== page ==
John Hageman covers North Dakota politics from the Forum News Service bureau in Bismarck. He attended the University of Minnesota in the Twin Cities, where he studied journalism and political science, and he previously worked at the Grand Forks Herald and Bemidji Pioneer.
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BISMARCK—Another person with ties to Gov. Doug Burgum's private sector background is joining North Dakota state government. Jenny Olson started at Great Plains Software as an intern before working her way up to business manager at Microsoft. She started last week as managing director of the new Office of Recovery Reinvented, an effort that's under the governor's office and is focused on battling addiction. Great Plains Software was the Fargo firm that Burgum grew as chairman and CEO before its sale to Microsoft in 2001. Burgum was an executive at Microsoft until 2007.
BISMARCK—U.S. Rep. Kevin Cramer named a new campaign manager Monday, Jan. 15, as he begins his re-election bid for the U.S. House. Cramer, a Republican first elected in 2012, announced Jared Hendrix of Minot will lead his quest for a fourth term this year. Hendrix managed Republican state Rep. Rick Becker's failed run for governor in 2016.
BISMARCK — The head of the North Dakota education and public employee union apologized Monday, Jan. 15, after calling President Donald Trump a "liar" and "racist" on Twitter over the weekend. Nick Archuleta, president of North Dakota United, posted the message on the social media site Saturday morning before deleting it. "You are a liar, a racist, and an embarrassment to our Nation, sir," the tweet to Trump said.
BISMARCK—The state of North Dakota will appeal a federal judge's recent ruling preventing it from implementing a new law that supporters dubbed a "farm equipment dealer bill of rights." A notice of appeal to the U.S. Court of Appeals for the Eighth Circuit was filed by the state's attorneys Friday, Jan. 12. The state seeks to challenge U.S. District Judge Daniel Hovland's Dec. 14 order issuing a preliminary injunction, which he said will preserve the status quo while the case is pending.
BISMARCK, N.D.—North Dakota Attorney General Wayne Stenehjem, on Friday, Jan. 12, asked the state Supreme Court to reject arguments from lawmakers who challenged Gov. Doug Burgum's vetoes, arguing that two bills passed last year give too much power to a subset of the Legislature.
BISMARCK—Gov. Doug Burgum convened the first meeting of the Task Force for Higher Education Governance Friday, Jan. 12, urging a forward-looking approach in a university culture that's often steeped in tradition. The task force, created through an executive order in November, will examine the state's higher education governance structure. Burgum has traced the current structure to a constitutional amendment approved by voters in 1938 that created the State Board of Higher Education.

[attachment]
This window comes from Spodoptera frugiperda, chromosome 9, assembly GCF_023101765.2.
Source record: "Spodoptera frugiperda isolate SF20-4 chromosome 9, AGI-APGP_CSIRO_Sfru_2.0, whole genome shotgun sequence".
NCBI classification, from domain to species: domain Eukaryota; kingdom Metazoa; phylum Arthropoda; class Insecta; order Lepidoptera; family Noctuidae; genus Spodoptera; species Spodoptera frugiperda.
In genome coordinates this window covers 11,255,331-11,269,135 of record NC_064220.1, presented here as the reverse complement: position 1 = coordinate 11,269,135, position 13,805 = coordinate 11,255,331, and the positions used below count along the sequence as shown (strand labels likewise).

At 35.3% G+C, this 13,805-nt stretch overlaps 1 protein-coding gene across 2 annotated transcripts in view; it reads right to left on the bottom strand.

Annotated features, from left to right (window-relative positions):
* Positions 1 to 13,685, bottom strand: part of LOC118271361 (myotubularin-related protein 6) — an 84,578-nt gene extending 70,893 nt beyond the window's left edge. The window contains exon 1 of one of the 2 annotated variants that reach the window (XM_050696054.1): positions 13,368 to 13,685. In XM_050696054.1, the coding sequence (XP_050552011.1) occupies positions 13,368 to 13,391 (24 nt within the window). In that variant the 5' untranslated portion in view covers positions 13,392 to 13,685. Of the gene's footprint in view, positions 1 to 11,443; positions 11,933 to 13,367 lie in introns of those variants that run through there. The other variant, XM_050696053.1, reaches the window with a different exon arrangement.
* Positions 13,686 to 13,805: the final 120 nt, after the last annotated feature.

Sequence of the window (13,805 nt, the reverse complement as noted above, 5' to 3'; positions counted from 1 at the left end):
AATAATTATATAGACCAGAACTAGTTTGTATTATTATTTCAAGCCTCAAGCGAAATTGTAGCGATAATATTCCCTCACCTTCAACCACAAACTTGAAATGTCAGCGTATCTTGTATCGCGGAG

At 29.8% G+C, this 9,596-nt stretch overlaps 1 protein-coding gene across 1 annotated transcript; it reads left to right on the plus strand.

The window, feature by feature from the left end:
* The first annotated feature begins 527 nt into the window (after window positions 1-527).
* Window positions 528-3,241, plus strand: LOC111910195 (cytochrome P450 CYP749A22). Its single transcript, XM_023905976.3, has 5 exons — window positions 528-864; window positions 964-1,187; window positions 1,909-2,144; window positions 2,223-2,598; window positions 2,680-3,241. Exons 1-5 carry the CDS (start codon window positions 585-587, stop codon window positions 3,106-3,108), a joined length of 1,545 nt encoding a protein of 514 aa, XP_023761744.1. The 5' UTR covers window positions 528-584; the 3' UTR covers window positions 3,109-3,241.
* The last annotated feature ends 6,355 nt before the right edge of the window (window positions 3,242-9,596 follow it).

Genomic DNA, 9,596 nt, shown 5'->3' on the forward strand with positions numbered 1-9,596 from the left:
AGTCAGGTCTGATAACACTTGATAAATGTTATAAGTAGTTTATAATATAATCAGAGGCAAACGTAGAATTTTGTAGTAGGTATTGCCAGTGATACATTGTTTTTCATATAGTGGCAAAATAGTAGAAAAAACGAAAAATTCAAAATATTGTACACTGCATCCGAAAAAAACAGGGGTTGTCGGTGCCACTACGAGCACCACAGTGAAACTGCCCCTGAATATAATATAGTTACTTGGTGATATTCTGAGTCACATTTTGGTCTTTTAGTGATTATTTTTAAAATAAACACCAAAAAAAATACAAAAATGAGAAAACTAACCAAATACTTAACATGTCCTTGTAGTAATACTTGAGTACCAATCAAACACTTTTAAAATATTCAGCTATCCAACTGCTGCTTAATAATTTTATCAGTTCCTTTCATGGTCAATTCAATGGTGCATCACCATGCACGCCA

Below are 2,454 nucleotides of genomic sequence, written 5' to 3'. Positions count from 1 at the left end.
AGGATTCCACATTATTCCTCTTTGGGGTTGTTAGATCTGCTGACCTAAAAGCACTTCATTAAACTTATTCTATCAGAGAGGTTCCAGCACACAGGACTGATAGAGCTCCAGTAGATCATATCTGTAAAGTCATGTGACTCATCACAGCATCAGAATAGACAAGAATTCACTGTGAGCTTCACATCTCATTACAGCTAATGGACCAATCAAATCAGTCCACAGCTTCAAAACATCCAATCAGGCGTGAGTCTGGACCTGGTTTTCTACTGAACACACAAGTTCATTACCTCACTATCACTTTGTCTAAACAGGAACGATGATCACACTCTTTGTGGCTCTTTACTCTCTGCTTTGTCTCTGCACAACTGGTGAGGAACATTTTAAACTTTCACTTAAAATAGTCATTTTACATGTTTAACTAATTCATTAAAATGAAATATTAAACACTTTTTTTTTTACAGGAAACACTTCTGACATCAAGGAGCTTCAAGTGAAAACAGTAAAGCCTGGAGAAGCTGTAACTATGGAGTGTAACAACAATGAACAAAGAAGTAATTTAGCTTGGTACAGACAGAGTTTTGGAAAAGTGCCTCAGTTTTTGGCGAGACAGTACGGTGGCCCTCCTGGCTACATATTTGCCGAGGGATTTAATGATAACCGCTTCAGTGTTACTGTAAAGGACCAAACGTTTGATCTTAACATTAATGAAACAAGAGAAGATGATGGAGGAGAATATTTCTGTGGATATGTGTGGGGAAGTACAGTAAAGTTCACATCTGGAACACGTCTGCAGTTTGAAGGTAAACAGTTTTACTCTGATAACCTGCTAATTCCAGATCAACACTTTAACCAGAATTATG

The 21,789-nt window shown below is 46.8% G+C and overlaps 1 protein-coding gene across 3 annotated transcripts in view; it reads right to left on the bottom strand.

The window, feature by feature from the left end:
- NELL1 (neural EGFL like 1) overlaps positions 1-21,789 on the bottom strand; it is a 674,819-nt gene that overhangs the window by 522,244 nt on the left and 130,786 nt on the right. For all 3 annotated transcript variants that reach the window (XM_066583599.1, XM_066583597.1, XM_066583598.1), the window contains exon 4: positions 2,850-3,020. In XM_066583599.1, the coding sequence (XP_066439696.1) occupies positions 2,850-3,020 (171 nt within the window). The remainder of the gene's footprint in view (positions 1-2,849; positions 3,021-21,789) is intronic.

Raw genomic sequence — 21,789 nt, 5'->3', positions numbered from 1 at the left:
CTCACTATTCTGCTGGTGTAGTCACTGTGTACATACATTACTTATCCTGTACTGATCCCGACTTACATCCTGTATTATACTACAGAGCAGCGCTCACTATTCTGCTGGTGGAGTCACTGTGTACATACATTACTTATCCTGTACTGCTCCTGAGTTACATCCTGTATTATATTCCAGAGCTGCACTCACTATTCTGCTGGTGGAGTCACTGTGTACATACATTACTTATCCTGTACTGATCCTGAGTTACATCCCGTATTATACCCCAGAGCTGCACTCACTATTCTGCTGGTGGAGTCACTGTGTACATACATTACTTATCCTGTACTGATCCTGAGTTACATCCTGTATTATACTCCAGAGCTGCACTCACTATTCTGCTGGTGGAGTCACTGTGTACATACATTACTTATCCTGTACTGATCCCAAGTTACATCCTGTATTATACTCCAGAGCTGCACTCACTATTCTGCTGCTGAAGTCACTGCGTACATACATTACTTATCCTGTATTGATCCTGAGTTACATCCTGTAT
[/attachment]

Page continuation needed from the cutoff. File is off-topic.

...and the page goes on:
BISMARCK—North Dakota Public Service Commissioner Julie Fedorchak didn't rule out a run against Sen. Heidi Heitkamp Friday, Jan. 12, but said it's "very unlikely" she'd try to unseat the Democratic incumbent this year. Meanwhile, Attorney General Wayne Stenehjem said he's not running for the U.S. Senate and will likely run for re-election instead.
BISMARCK -- Rick Berg, the former North Dakota Republican congressman from Fargo who lost a tight race to Democratic Sen. Heidi Heitkamp in 2012, won’t seek a rematch this year, he said Thursday, Jan. 11. Berg’s announcement came the same day Republican Rep. Kevin Cramer said he would seek re-election to the U.S. House, declining a run against North Dakota’s only Democrat elected to statewide office.
BISMARCK -- The North Dakota Department of Health unveiled eight regions for medical marijuana dispensaries that cover much of the state Thursday, Jan. 11. Each region consists of a 50-mile radius around eight cities: Fargo, Bismarck, Grand Forks, Minot, Williston, Dickinson, Jamestown and Devils Lake. State law allows the health department to register up to eight dispensaries.
BISMARCK—The North Dakota Department of Trust Lands continues to address problems identified in state audits released almost two years ago, the agency's new leader told legislators Wednesday, Jan. 10. Land Commissioner Jodi Smith, who took over late last year, updated the Legislative Audit and Fiscal Review Committee on the department's progress, but said many issues will require technology upgrades.